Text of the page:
People must learn to stop whining so much and feel enough self-esteem to demand a fair share of rent, society’s surplus, the commonwealth.
a new policy from a new perspective. Once your worldview shifts — so that vacant city lots are no longer invisible — then epiphany. “Of course! Why didn’t I see it before?” Once you do see the emptiness and what damage it does, how can you ever go back to the old paradigm?
a POV that Spain’s president might try. A few blocks from my room in Madrid at a book fair to promote literacy, Sr Zapatero, while giving autographs and high fives to kids, said books are very expensive and he’d see about getting the value added tax on them cut down to zero. (El Pais, June 4; see, politicians can grasp geo-logic.) But why do we raise the cost of any useful product? Why not tax useless products? Even more basic: is being better than a costly tax good enough? Our favorite replacement for any tax is no tax: instead, run government like a business and charge full market value for the permits it issues, such as everything from corporate charters to emission allowances to resource leases. These pieces of paper are immensely valuable, yet now our steward, the state, gives them away for nearly free, absolutely free in some cases. Government is sitting on its own assets and needs merely to cash in by doing what any rational entity in the economy does – negotiate the best deal. Then with this profit, rather than fund more waste, pay the stakeholders, we citizenry, a dividend. Thereby geonomics gets rid of two huge problems. It replaces taxes with full-value fees and replaces subsidies for special interests with a Citizens Dividend for people in general. Neither left nor right, this reform is what both nature lovers and liberty lovers need to promote, right now.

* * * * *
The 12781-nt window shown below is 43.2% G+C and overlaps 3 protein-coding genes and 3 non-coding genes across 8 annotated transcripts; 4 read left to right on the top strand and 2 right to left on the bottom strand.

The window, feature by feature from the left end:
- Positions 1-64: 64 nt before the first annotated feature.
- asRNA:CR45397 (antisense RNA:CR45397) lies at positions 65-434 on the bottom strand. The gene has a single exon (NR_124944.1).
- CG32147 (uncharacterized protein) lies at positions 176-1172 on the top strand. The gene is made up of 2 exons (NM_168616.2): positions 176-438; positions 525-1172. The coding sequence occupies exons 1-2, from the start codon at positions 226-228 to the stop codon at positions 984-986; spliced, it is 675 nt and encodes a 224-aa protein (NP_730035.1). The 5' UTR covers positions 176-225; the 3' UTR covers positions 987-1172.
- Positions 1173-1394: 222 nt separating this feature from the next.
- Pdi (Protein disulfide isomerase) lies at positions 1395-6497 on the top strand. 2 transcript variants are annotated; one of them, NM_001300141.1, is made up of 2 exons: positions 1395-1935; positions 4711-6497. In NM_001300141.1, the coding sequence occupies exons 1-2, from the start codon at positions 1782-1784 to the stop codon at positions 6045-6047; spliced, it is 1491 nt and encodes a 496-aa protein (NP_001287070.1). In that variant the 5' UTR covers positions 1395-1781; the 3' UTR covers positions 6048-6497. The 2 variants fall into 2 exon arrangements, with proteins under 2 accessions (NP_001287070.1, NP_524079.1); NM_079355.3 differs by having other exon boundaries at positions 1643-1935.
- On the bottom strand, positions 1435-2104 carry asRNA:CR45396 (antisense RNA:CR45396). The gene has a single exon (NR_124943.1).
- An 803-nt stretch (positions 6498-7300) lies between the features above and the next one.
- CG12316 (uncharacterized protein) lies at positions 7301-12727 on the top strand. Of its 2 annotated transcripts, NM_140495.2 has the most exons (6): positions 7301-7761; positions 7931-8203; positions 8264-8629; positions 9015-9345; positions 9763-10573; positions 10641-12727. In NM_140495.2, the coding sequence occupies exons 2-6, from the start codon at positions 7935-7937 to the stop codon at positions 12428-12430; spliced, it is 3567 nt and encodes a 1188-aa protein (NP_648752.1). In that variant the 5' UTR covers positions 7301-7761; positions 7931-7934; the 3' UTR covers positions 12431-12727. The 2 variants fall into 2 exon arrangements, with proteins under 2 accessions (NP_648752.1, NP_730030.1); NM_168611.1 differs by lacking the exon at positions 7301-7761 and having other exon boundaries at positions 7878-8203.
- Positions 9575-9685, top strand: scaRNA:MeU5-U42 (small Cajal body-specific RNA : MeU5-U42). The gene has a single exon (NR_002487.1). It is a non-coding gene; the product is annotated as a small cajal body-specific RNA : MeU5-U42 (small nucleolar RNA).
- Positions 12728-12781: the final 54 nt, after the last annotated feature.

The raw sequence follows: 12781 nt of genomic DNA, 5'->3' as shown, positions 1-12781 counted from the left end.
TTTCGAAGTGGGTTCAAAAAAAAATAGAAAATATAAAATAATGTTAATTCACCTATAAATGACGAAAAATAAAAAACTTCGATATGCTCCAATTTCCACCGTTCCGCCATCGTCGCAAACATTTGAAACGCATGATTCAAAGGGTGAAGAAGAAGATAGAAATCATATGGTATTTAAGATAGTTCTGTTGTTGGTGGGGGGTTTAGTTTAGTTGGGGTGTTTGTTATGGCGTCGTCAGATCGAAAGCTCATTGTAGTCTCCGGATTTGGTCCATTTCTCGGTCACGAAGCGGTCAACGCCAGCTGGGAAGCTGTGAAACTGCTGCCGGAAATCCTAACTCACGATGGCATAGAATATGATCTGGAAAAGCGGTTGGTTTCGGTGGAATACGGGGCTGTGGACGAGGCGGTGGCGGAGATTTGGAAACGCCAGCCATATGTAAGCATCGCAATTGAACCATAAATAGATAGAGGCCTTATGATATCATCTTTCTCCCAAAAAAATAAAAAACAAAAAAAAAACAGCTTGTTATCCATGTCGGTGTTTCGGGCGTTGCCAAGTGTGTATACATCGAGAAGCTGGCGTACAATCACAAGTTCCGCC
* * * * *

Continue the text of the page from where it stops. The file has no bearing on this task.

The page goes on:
a way to have everybody pulling on the same end of the rope. Last summer’s expansive forest fires shed light on growing class resentment in the West. Old log-gers and ranchers rankled at the new urgency to stamp out the blazes that threatened the recent Aspenesque settlers. The newcomers expected working class firemen to make protecting their expensive homes top priority. (Chr Sci Mntr, Spt 7) The tinder for this envy? Rich people moving in bid up the price of land, making it hard to afford by people on the margin. The fault really lies with our system of privatizing land value. If this rising value were collected by land dues and shared by rent dividends – the essence of geonomic policy – who’d complain? The more people move in, the higher the land value, and the fatter the dividend paid to residents. Then people on the margin might go out of their way to invite rich outsiders in.